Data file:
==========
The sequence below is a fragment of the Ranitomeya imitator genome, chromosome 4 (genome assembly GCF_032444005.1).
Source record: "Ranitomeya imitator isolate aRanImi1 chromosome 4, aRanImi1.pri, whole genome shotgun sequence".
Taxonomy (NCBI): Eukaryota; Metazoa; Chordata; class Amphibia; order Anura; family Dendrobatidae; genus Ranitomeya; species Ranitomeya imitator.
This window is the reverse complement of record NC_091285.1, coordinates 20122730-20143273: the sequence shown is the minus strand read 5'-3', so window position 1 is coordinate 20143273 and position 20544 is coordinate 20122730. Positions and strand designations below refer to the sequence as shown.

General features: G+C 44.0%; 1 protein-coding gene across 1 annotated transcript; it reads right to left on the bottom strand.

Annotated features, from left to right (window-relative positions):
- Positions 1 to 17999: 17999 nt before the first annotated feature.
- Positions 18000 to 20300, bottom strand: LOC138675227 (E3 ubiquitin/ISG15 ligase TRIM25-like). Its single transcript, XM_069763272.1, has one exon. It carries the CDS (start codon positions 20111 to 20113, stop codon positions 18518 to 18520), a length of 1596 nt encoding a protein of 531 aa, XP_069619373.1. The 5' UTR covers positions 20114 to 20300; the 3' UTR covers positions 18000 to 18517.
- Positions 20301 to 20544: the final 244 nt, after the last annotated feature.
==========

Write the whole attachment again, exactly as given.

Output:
The sequence below is a fragment of the Ranitomeya imitator genome, chromosome 4 (genome assembly GCF_032444005.1).
Source record: "Ranitomeya imitator isolate aRanImi1 chromosome 4, aRanImi1.pri, whole genome shotgun sequence".
Taxonomy (NCBI): Eukaryota; Metazoa; Chordata; class Amphibia; order Anura; family Dendrobatidae; genus Ranitomeya; species Ranitomeya imitator.
This window is the reverse complement of record NC_091285.1, coordinates 20122730-20143273: the sequence shown is the minus strand read 5'-3', so window position 1 is coordinate 20143273 and position 20544 is coordinate 20122730. Positions and strand designations below refer to the sequence as shown.

General features: G+C 44.0%; 1 protein-coding gene across 1 annotated transcript; it reads right to left on the bottom strand.

Annotated features, from left to right (window-relative positions):
- Positions 1 to 17999: 17999 nt before the first annotated feature.
- Positions 18000 to 20300, bottom strand: LOC138675227 (E3 ubiquitin/ISG15 ligase TRIM25-like). Its single transcript, XM_069763272.1, has one exon. It carries the CDS (start codon positions 20111 to 20113, stop codon positions 18518 to 18520), a length of 1596 nt encoding a protein of 531 aa, XP_069619373.1. The 5' UTR covers positions 20114 to 20300; the 3' UTR covers positions 18000 to 18517.
- Positions 20301 to 20544: the final 244 nt, after the last annotated feature.